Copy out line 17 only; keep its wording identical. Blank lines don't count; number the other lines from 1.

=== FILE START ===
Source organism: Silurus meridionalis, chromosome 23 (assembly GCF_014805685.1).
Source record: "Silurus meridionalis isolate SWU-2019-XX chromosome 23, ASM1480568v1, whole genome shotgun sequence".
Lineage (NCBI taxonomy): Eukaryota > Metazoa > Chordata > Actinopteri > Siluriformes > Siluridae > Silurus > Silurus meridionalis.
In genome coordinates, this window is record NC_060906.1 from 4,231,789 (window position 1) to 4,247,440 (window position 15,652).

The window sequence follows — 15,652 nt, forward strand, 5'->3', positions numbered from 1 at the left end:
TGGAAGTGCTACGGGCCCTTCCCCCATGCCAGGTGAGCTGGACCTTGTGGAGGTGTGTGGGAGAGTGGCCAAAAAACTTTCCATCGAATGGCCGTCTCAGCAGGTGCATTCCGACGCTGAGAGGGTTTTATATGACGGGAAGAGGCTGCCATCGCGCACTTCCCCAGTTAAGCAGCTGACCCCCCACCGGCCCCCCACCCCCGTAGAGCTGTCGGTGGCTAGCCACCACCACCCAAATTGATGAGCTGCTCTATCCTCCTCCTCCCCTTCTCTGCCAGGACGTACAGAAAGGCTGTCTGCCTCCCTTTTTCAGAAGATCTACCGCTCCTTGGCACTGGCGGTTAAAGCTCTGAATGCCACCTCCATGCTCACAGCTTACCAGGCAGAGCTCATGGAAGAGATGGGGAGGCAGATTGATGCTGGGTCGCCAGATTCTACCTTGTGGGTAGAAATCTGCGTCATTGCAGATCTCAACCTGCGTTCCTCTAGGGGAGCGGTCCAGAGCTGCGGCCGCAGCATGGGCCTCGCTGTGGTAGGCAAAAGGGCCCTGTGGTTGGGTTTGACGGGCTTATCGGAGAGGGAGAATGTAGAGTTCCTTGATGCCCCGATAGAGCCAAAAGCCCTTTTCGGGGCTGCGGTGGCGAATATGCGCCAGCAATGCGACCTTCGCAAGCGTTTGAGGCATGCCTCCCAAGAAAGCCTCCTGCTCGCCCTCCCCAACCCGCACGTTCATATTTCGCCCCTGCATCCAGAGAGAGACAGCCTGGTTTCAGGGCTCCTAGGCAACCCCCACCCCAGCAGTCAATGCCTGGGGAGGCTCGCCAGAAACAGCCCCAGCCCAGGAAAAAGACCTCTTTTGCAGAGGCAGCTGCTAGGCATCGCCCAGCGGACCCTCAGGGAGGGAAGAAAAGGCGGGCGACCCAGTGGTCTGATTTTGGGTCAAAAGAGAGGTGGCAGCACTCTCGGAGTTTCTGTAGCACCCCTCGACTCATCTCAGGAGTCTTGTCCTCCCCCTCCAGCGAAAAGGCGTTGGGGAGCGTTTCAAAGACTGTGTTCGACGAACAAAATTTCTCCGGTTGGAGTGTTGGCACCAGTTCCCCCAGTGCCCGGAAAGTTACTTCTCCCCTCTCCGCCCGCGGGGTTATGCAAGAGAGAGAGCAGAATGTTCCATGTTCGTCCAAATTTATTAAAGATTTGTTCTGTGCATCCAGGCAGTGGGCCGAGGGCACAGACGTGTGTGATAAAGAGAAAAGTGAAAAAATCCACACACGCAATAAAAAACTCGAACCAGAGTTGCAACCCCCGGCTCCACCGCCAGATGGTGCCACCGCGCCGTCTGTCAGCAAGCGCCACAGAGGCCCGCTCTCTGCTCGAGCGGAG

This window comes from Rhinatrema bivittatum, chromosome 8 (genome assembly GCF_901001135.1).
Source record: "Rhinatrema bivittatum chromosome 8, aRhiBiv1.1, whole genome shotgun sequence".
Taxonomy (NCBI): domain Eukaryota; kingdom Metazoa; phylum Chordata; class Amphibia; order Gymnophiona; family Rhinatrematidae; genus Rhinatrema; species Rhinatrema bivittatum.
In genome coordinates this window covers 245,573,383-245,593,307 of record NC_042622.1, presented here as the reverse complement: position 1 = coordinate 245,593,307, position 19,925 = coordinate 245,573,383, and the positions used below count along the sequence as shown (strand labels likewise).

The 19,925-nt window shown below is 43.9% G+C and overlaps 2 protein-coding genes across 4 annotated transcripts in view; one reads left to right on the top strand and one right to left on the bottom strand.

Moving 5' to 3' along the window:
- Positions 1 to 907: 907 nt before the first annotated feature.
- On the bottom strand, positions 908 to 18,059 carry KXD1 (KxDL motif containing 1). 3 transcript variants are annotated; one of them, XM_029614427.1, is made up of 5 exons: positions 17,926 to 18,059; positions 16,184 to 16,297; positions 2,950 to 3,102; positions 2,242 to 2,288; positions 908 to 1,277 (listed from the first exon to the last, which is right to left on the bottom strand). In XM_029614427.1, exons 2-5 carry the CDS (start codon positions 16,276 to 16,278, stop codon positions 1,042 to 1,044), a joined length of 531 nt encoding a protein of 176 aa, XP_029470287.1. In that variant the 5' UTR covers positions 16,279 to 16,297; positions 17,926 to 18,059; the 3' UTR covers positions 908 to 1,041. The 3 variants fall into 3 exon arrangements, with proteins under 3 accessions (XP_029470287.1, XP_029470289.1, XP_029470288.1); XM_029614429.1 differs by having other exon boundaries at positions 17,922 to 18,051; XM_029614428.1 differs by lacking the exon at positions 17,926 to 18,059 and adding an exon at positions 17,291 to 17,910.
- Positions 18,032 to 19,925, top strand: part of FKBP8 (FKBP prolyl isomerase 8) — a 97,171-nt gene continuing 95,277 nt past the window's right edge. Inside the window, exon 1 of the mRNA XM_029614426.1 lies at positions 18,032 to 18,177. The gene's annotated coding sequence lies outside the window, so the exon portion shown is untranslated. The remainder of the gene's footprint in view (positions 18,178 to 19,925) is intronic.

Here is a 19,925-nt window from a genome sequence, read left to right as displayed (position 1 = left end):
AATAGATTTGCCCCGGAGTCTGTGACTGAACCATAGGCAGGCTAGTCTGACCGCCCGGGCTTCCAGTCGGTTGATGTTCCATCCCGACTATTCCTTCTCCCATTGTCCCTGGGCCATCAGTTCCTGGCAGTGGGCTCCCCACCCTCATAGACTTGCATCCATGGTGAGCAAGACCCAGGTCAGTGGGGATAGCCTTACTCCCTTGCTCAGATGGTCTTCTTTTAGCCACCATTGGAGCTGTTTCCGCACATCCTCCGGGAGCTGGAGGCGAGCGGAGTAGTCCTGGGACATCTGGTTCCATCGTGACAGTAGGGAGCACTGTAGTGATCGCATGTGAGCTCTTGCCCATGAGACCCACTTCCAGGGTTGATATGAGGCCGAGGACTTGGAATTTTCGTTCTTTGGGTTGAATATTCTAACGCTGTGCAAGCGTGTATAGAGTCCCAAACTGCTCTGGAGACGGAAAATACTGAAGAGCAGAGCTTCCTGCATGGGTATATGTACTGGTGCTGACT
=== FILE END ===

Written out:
AATAGATTTGCCCCGGAGTCTGTGACTGAACCATAGGCAGGCTAGTCTGACCGCCCGGGCTTCCAGTCGGTTGATGTTCCATCCCGACTATTCCTTCTCCCATTGTCCCTGGGCCATCAGTTCCTGGCAGTGGGCTCCCCACCCTCATAGACTTGCATCCATGGTGAGCAAGACCCAGGTCAGTGGGGATAGCCTTACTCCCTTGCTCAGATGGTCTTCTTTTAGCCACCATTGGAGCTGTTTCCGCACATCCTCCGGGAGCTGGAGGCGAGCGGAGTAGTCCTGGGACATCTGGTTCCATCGTGACAGTAGGGAGCACTGTAGTGATCGCATGTGAGCTCTTGCCCATGAGACCCACTTCCAGGGTTGATATGAGGCCGAGGACTTGGAATTTTCGTTCTTTGGGTTGAATATTCTAACGCTGTGCAAGCGTGTATAGAGTCCCAAACTGCTCTGGAGACGGAAAATACTGAAGAGCAGAGCTTCCTGCATGGGTATATGTACTGGTGCTGACT